Mountain Hardwear Wicked Lite

Mountain Hardwear’s Wicked Lite Long Sleeve T has thru-hiked the Long Trail, the John Muir Trail, accompanied many snowboard adventures — and lived to tell the tale. Made with Wick.Q moisture-wicking technology, it has been an essential base layer to my winter getup, helping wick sweat rapidly to hold in warmth when temperatures dove below freezing. Conversely, the Wicked Lite Long Sleeve T stood alone when temperatures rose into the 80s in the High Sierras and I desperately needed to stay cool and covered against the blazing sun. It weighs next to nothing, and, accordingly, packs down exceedingly small. The thin material initially gave me pause, but this shirt appears indestructible. Admission: it stains easily, but in the backcountry, I’m not too worried about my appearance. The downfall of this shirt is in the fit. Although petite, due to my bust, I vary from a size small to medium. Even in the medium, the Wicked Lite T is tighter than I’d usually wear. It is particularly tight in the arms. This initially felt constricting, especially since I habitually push long sleeves up. Once realizing the superb wicking ability of this shirt was up to the task of keeping my body temperature regulated, I relented and relaxed into the form fitting hug of the Wicked Lite Long Sleeve T. –Kate Waite

Durability: 5/5
Weight: 5/5
Value: 4/5
Comfort: 3/5
Overall: 4/5

SmartWool NTS Mid 250 Zip T

MSRP: $100

SmartWool NTS Mid 250

A good base layer is, to me, one of the essential items when hiking in colder weather. Having started my AT hike in February I know how brutal the extremes of weather can be, especially when we hiked through the Smokies and were hit by sleet/rain and freezing temperatures. The Smartwool Next-to-Skin 250 zip is, without question, the best base layer I have used. Being Merino wool means you get all the benefits of warmth, speed of drying and breathability as well, and importantly, comfort. One of the great benefits of Merino is it keeps you warm even when wet, and hiking with just the NTS 250 on is possible even in cold rain. (I am sure those that read my posts are tired of hearing that I use an umbrella and not a rain jacket). But this base layer is perfect to wear, with no other top layer, in the rain with an umbrella. It keeps you warm even when damp and does not cause over heating leading to being just as wet from sweat as you would from rain. The only possible issue with Merino wool is durability, especially when hiking day after day and washing in motel washing machines with the rest of your gear. But with care the NTS should see you through those colder weeks and at the price I think it’s a great investment. – Paul Bunker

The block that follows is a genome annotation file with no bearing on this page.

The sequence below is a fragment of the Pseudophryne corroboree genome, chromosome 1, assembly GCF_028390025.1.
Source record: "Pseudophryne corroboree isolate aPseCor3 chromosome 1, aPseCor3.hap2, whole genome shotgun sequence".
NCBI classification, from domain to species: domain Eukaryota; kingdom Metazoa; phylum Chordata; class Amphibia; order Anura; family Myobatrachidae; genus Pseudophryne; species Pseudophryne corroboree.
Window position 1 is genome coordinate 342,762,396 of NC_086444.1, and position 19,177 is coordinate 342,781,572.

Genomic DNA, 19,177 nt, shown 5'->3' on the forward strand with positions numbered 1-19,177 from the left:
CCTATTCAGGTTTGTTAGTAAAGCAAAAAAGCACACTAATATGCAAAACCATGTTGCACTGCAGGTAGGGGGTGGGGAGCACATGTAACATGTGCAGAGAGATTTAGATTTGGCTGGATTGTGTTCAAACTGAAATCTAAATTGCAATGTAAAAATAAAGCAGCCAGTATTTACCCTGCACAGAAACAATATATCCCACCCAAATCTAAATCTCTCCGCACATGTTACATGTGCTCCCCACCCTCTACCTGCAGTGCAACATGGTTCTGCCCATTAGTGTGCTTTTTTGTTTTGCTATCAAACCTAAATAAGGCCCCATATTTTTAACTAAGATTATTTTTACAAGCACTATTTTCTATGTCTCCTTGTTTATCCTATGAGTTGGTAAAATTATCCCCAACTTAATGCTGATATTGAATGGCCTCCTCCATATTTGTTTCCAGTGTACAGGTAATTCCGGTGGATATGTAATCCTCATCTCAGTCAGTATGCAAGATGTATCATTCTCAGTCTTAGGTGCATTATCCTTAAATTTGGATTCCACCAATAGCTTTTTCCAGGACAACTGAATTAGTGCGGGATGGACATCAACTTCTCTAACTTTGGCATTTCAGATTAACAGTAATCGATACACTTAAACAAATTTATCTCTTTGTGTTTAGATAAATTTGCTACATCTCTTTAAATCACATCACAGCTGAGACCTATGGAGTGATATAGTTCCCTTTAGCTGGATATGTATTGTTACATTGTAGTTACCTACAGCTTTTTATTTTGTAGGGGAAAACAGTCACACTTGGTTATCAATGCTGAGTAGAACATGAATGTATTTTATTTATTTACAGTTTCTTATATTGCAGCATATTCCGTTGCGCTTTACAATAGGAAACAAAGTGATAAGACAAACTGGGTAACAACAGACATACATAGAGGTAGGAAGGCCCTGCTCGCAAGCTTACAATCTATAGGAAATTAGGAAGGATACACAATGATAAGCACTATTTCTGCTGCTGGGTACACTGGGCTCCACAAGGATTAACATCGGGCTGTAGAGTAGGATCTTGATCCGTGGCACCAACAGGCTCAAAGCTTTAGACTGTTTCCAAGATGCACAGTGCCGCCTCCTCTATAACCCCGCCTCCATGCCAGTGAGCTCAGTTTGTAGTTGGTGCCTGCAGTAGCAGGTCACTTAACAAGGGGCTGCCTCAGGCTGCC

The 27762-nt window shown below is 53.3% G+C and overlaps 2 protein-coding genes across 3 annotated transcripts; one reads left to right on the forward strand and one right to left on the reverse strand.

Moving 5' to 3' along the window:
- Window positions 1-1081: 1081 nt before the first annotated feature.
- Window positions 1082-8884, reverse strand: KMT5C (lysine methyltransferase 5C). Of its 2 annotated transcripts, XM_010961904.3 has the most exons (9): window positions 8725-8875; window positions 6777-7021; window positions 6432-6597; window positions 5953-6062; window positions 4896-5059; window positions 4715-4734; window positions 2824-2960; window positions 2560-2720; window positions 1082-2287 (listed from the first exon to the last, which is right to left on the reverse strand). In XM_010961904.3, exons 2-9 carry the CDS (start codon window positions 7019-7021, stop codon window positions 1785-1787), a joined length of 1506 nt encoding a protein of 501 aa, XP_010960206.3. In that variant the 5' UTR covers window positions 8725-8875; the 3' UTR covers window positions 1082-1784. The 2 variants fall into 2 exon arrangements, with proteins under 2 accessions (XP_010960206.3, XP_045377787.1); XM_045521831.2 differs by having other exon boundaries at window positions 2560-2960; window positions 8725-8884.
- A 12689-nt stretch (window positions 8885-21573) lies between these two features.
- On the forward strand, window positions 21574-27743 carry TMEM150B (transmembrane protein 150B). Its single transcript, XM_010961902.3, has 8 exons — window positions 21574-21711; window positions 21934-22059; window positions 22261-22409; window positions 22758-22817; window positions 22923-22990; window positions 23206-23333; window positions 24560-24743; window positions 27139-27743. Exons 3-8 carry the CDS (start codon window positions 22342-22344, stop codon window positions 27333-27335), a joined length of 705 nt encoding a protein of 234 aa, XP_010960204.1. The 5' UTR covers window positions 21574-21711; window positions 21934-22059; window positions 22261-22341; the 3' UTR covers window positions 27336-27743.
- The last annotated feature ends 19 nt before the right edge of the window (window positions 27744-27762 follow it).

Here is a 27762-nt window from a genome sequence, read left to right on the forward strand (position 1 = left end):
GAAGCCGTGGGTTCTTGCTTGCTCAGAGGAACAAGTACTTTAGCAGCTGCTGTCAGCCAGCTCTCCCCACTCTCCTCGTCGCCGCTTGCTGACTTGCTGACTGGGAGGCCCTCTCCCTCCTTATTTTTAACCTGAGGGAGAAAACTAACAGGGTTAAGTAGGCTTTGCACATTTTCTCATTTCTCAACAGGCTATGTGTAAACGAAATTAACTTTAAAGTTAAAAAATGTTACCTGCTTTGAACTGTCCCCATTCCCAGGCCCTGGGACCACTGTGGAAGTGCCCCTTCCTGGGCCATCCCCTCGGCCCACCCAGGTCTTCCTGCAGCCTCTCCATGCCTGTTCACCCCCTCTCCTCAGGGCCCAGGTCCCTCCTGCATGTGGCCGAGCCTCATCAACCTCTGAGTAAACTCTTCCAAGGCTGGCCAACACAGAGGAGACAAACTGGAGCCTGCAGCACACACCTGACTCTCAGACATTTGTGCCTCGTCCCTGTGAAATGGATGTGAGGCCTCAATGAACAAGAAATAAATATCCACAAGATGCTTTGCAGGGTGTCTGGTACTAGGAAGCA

Durability: 3/5
Weight: 4/5
Value: 4/5
Comfort: 5/5
Overall: 5/5

Duckworth Maverick Snorkel Hood

MSRP: $110

Duckworth Maverick Snorkel Hood

Let’s start with the less than good: I wouldn’t recommend the Duckworth Maverick Snorkel Hood for any sort of extended backpacking trip. Merino is fragile as is and this material is quite thin; I wouldn’t trust it to hold up against the constant friction of a heavy pack strap.

Now to the good: this piece is my swiss army knife for pretty much all other activities. Whether it’s a trail run, day hike, or morning ride, the Vapor Hoody is thin enough to prevent me from overheating during heavy activity (the only long sleeve merino piece I’ve tested that I can say this about), yet still keeps me warm during an extended break at the vista. It’s surprisingly stretchy, made in the USA, and best of all, superbly stank resistant. I have yet to wash this piece despite sweating into it on a dozen occasions and it’s still stench free. Equal parts nasty and true. Score merino. – Zach Davis

Durability: 2/5
Weight: 5/5
Value: 3/5
Comfort: 5/5
Overall: 3.5/5

Tasc Performance Men’s Base Layer 1/4 Zip

MSRP: $90

Tasc Performance Quarter Zip

Tasc Perfrmance’s Bamboo-Merino Base Layer Quarter Zip was my first experience testing a bamboo fabric, and immediately I was sold. Merino is already sufficiently comfortable on skin, but the bamboo (technically a semi-synthetic derivative called viscose) provides an extra-level of softness, resembling a heavier cotton. Add to this an impressive warmth-to-weight ratio and quality moisture wicking, and this new blend has become one of my go-to base layers for colder environments. – Zach Davis

Durability: 4/5
Weight: 4/5
Value: 4/5
Comfort: 5/5
Overall: 4/5

Disclosure: many of the pieces in this post were donated for the purpose of review.

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Comments 1

  • Avatar
    WanderingVenturer : May 4th

    In general, great article. In the future, please include size availability for each. Without that information, you have to spend time looking each item up, just to find out that it isn’t available in your size. For instance, less than half of the base layers reviewed come in XXL and none of them have XXXL sizes.